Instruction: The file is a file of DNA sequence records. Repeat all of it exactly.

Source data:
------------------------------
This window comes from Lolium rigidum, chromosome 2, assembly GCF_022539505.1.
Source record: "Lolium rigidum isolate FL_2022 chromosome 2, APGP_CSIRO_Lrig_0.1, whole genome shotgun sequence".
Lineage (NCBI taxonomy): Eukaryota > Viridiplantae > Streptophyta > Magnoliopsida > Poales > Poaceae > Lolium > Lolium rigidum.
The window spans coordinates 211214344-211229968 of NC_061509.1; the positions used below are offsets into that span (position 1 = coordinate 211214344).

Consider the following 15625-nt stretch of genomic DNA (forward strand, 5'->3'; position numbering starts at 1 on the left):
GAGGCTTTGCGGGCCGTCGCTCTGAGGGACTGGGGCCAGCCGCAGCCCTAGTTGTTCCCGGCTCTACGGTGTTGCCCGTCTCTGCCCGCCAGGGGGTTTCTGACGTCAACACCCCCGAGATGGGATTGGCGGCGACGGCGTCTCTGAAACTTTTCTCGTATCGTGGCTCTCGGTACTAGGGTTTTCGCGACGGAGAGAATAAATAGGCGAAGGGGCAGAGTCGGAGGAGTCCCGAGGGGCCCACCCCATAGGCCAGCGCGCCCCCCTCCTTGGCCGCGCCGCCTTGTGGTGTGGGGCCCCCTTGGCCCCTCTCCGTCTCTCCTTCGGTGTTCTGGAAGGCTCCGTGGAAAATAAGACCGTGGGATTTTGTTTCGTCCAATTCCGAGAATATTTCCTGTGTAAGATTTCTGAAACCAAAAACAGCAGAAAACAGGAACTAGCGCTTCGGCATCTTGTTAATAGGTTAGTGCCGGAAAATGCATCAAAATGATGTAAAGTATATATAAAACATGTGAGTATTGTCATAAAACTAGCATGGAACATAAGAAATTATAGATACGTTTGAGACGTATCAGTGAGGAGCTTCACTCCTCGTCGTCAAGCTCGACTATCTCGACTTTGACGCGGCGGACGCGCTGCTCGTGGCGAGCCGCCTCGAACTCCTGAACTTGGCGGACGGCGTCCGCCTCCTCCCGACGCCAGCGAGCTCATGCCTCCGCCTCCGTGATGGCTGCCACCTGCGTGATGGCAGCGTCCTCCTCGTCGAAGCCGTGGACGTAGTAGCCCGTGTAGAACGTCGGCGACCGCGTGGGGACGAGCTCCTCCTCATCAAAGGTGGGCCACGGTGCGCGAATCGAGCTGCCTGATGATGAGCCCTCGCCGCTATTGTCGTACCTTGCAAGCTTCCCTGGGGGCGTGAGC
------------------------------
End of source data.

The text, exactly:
This window comes from Lolium rigidum, chromosome 2, assembly GCF_022539505.1.
Source record: "Lolium rigidum isolate FL_2022 chromosome 2, APGP_CSIRO_Lrig_0.1, whole genome shotgun sequence".
Lineage (NCBI taxonomy): Eukaryota > Viridiplantae > Streptophyta > Magnoliopsida > Poales > Poaceae > Lolium > Lolium rigidum.
The window spans coordinates 211214344-211229968 of NC_061509.1; the positions used below are offsets into that span (position 1 = coordinate 211214344).

Consider the following 15625-nt stretch of genomic DNA (forward strand, 5'->3'; position numbering starts at 1 on the left):
GAGGCTTTGCGGGCCGTCGCTCTGAGGGACTGGGGCCAGCCGCAGCCCTAGTTGTTCCCGGCTCTACGGTGTTGCCCGTCTCTGCCCGCCAGGGGGTTTCTGACGTCAACACCCCCGAGATGGGATTGGCGGCGACGGCGTCTCTGAAACTTTTCTCGTATCGTGGCTCTCGGTACTAGGGTTTTCGCGACGGAGAGAATAAATAGGCGAAGGGGCAGAGTCGGAGGAGTCCCGAGGGGCCCACCCCATAGGCCAGCGCGCCCCCCTCCTTGGCCGCGCCGCCTTGTGGTGTGGGGCCCCCTTGGCCCCTCTCCGTCTCTCCTTCGGTGTTCTGGAAGGCTCCGTGGAAAATAAGACCGTGGGATTTTGTTTCGTCCAATTCCGAGAATATTTCCTGTGTAAGATTTCTGAAACCAAAAACAGCAGAAAACAGGAACTAGCGCTTCGGCATCTTGTTAATAGGTTAGTGCCGGAAAATGCATCAAAATGATGTAAAGTATATATAAAACATGTGAGTATTGTCATAAAACTAGCATGGAACATAAGAAATTATAGATACGTTTGAGACGTATCAGTGAGGAGCTTCACTCCTCGTCGTCAAGCTCGACTATCTCGACTTTGACGCGGCGGACGCGCTGCTCGTGGCGAGCCGCCTCGAACTCCTGAACTTGGCGGACGGCGTCCGCCTCCTCCCGACGCCAGCGAGCTCATGCCTCCGCCTCCGTGATGGCTGCCACCTGCGTGATGGCAGCGTCCTCCTCGTCGAAGCCGTGGACGTAGTAGCCCGTGTAGAACGTCGGCGACCGCGTGGGGACGAGCTCCTCCTCATCAAAGGTGGGCCACGGTGCGCGAATCGAGCTGCCTGATGATGAGCCCTCGCCGCTATTGTCGTACCTTGCAAGCTTCCCTGGGGGCGTGAGC